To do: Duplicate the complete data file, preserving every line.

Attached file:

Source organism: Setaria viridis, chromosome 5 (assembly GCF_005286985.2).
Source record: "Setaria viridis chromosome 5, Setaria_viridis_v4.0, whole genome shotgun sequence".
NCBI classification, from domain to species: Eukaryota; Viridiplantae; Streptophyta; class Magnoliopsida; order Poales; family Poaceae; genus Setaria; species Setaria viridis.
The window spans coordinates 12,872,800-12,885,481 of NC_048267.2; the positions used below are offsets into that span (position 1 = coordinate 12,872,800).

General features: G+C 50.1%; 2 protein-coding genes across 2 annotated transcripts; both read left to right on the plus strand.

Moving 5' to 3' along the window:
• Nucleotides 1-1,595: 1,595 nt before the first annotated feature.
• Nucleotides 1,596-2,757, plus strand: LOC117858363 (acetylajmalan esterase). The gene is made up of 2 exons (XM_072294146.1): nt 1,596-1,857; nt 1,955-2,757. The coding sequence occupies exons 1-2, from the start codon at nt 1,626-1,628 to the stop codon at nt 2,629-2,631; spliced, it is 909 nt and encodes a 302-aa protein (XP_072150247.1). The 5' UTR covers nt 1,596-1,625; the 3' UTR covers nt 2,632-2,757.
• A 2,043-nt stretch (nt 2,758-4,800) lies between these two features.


Source organism: Setaria viridis, chromosome 5 (assembly GCF_005286985.2).
Source record: "Setaria viridis chromosome 5, Setaria_viridis_v4.0, whole genome shotgun sequence".
NCBI classification, from domain to species: Eukaryota; Viridiplantae; Streptophyta; class Magnoliopsida; order Poales; family Poaceae; genus Setaria; species Setaria viridis.
The window spans coordinates 12,872,800-12,885,481 of NC_048267.2; the positions used below are offsets into that span (position 1 = coordinate 12,872,800).

General features: G+C 50.1%; 2 protein-coding genes across 2 annotated transcripts; both read left to right on the plus strand.

Moving 5' to 3' along the window:
• Nucleotides 1-1,595: 1,595 nt before the first annotated feature.
• Nucleotides 1,596-2,757, plus strand: LOC117858363 (acetylajmalan esterase). The gene is made up of 2 exons (XM_072294146.1): nt 1,596-1,857; nt 1,955-2,757. The coding sequence occupies exons 1-2, from the start codon at nt 1,626-1,628 to the stop codon at nt 2,629-2,631; spliced, it is 909 nt and encodes a 302-aa protein (XP_072150247.1). The 5' UTR covers nt 1,596-1,625; the 3' UTR covers nt 2,632-2,757.
• A 2,043-nt stretch (nt 2,758-4,800) lies between these two features.